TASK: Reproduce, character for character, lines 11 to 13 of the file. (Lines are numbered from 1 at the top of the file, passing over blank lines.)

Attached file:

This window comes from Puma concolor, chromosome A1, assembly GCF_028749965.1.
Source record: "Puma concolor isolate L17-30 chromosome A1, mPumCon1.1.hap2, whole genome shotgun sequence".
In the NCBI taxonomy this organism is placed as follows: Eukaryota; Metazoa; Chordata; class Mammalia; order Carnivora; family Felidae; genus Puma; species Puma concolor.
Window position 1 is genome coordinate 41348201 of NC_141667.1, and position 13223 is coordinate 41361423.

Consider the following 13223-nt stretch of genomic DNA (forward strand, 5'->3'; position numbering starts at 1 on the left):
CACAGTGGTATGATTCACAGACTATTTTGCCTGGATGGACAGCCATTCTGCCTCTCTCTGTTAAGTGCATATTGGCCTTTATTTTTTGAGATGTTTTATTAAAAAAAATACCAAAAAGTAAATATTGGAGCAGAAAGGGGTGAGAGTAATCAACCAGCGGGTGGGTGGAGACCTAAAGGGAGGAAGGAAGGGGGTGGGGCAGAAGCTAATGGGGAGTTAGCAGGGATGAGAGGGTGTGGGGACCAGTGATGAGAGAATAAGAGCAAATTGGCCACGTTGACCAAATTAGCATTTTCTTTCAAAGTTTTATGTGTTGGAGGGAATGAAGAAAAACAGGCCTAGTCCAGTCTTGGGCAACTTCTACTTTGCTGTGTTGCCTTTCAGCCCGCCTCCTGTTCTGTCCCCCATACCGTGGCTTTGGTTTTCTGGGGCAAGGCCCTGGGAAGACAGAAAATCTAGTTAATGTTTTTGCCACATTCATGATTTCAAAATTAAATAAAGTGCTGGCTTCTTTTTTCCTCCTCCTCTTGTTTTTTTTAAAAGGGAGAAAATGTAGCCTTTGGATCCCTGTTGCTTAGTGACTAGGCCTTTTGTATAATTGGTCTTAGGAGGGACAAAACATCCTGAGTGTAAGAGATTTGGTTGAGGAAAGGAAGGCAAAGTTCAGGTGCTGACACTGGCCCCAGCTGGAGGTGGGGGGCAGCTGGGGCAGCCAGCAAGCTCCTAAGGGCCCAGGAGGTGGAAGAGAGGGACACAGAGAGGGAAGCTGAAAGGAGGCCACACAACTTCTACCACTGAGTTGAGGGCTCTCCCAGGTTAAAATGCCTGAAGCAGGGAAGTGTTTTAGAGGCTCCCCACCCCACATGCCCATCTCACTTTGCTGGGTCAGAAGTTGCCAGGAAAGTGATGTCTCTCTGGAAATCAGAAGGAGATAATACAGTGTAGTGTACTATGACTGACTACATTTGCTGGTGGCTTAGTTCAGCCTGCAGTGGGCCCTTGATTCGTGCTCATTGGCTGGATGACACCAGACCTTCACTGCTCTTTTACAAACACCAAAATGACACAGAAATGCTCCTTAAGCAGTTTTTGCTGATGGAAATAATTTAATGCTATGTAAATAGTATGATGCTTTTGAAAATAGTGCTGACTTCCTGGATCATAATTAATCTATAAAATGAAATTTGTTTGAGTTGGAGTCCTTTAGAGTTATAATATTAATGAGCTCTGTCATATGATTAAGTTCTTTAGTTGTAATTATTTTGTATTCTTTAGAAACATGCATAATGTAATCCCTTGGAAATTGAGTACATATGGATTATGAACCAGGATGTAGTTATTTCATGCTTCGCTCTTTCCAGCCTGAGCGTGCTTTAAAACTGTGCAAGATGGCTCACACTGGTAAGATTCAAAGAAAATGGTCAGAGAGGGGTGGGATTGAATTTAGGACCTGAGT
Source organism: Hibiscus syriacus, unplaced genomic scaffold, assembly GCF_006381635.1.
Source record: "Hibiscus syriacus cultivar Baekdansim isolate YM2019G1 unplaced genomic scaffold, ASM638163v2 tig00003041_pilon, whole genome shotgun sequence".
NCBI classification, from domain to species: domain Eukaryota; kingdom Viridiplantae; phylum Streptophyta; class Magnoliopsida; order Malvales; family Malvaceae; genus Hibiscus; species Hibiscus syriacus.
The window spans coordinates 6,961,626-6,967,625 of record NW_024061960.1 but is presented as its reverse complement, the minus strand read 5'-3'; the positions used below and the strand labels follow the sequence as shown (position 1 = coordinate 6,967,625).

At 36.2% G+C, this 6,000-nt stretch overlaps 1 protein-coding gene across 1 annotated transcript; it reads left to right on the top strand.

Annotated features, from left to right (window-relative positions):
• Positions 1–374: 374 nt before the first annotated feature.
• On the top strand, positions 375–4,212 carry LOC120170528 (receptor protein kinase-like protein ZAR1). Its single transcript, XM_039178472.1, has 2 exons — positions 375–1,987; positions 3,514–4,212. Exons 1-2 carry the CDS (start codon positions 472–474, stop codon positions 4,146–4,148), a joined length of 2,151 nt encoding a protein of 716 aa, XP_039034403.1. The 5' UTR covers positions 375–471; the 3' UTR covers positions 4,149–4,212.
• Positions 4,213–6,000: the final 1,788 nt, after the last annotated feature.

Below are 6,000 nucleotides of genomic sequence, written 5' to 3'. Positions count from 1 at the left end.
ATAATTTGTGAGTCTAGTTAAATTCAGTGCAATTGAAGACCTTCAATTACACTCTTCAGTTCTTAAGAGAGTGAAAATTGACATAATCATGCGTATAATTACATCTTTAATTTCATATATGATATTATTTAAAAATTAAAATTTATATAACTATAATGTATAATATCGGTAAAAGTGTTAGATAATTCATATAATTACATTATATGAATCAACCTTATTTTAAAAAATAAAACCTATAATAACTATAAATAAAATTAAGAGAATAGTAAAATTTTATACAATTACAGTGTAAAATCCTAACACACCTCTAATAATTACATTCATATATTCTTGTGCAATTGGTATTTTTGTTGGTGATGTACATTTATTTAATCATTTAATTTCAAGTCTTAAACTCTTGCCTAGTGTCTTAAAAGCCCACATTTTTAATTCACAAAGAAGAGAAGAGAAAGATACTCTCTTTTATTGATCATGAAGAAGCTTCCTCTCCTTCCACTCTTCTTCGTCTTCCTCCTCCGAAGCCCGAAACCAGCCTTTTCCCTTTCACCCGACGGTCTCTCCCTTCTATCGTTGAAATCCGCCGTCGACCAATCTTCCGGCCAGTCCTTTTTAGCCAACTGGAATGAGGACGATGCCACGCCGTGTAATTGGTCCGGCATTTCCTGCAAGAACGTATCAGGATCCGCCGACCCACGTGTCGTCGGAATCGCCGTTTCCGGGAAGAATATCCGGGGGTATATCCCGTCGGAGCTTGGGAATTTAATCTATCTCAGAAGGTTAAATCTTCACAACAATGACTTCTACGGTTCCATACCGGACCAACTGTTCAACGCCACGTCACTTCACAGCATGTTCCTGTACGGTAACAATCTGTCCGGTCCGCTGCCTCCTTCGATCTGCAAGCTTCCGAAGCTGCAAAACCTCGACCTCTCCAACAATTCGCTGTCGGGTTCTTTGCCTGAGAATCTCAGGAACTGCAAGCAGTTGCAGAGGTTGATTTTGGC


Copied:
At 36.2% G+C, this 6,000-nt stretch overlaps 1 protein-coding gene across 1 annotated transcript; it reads left to right on the top strand.

Annotated features, from left to right (window-relative positions):
• Positions 1–374: 374 nt before the first annotated feature.